Saturday, May 14, 2011

Careful scrutiny of employment stats for recent law grads should give pause to prospective students

We'd previously told you about an article written by CU law professor Paul Campos who examined the employed nine-months-after-graduation ("NMAG") figure for 2010 reported by the NALP for one t-50 law school and concluded that due to self-reporting errors by students, it may not provide an accurate picture about the true state of legal hiring. Prospective students frequently rely on this figure to decide whether to go to law school and which school to attend (it's also why USNWR includes the NMAG figure in its ranking formula).

The blog Belly of the Beast takes a look at the national NMAG figure for the class of 2009 and draws a similar conclusion about the need for anyone thinking about law school to proceed with caution. While there are legal jobs to be had, law school applicants have to carefully consider the tough road ahead.

– To his credit, NALP’s [Executive Director James] Leipold went behind the 88% employment rate for the class of 2009. The resulting caveats are significant.

First, the percentage employed are graduates “for whom employment status was known.” Who’s excluded? Who knows?

Second, nearly 25 percent of all reported jobs were temporary; more than 10 percent were part-time.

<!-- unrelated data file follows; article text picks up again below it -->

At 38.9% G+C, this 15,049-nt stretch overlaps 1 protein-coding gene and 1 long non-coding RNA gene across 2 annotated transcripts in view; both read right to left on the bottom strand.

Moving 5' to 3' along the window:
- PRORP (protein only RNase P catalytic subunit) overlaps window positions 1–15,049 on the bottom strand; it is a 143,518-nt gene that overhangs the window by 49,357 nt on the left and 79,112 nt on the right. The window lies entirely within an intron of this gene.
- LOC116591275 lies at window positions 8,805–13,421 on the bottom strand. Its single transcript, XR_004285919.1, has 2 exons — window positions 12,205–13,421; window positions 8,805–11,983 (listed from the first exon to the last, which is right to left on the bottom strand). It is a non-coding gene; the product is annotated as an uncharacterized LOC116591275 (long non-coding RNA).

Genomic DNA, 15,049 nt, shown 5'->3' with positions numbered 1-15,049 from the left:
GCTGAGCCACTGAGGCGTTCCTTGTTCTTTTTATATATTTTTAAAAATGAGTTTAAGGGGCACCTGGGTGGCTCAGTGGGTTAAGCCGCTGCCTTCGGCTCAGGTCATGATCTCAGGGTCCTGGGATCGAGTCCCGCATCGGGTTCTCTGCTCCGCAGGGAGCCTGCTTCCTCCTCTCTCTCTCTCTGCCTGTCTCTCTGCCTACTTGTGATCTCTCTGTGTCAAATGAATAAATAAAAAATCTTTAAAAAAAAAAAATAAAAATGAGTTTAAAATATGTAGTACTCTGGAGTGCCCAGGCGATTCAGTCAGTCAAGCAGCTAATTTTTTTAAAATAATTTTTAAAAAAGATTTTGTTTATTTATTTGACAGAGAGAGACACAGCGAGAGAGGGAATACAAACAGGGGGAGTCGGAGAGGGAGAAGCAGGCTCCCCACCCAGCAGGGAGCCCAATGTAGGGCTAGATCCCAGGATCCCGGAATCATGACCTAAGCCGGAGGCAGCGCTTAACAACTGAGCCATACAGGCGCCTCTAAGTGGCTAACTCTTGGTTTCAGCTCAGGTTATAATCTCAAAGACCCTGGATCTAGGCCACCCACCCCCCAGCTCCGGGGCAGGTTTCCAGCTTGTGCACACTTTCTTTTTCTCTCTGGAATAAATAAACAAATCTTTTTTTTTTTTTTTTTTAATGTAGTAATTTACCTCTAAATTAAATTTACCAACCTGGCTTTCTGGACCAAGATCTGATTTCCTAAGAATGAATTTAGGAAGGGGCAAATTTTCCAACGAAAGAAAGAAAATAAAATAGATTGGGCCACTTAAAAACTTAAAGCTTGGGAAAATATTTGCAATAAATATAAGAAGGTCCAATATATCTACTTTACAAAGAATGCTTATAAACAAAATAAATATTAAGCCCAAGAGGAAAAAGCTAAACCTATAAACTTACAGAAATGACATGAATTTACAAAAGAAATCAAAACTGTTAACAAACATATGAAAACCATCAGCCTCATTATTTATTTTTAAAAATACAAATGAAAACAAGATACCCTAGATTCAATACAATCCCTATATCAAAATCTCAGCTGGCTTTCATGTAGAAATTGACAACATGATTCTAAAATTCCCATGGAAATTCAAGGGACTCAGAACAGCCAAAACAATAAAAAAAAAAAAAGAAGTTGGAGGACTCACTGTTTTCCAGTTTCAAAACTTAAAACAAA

Third, only 70 percent “held jobs for which a J.D. was required.” Unfortunately, law schools don’t offer tuition refunds (or relief from student loans) for education that was unnecessary for their graduates’ actual employment opportunities. That doesn’t surprise me. (See “Law School Deception.”)

Finally, more than 20 percent of employed graduates from the class of 2009 “were still looking for work.” Beneath the veneer of superficially good news — having a job — career dissatisfaction continues to eat away at too many of the profession’s best and brightest in yet another generation.

That doesn’t mean people shouldn’t go to law school. It means that they should think carefully about it first, starting with this question: why do I want to be a lawyer and will the reality of the job match my expectations?

You can read the rest here.


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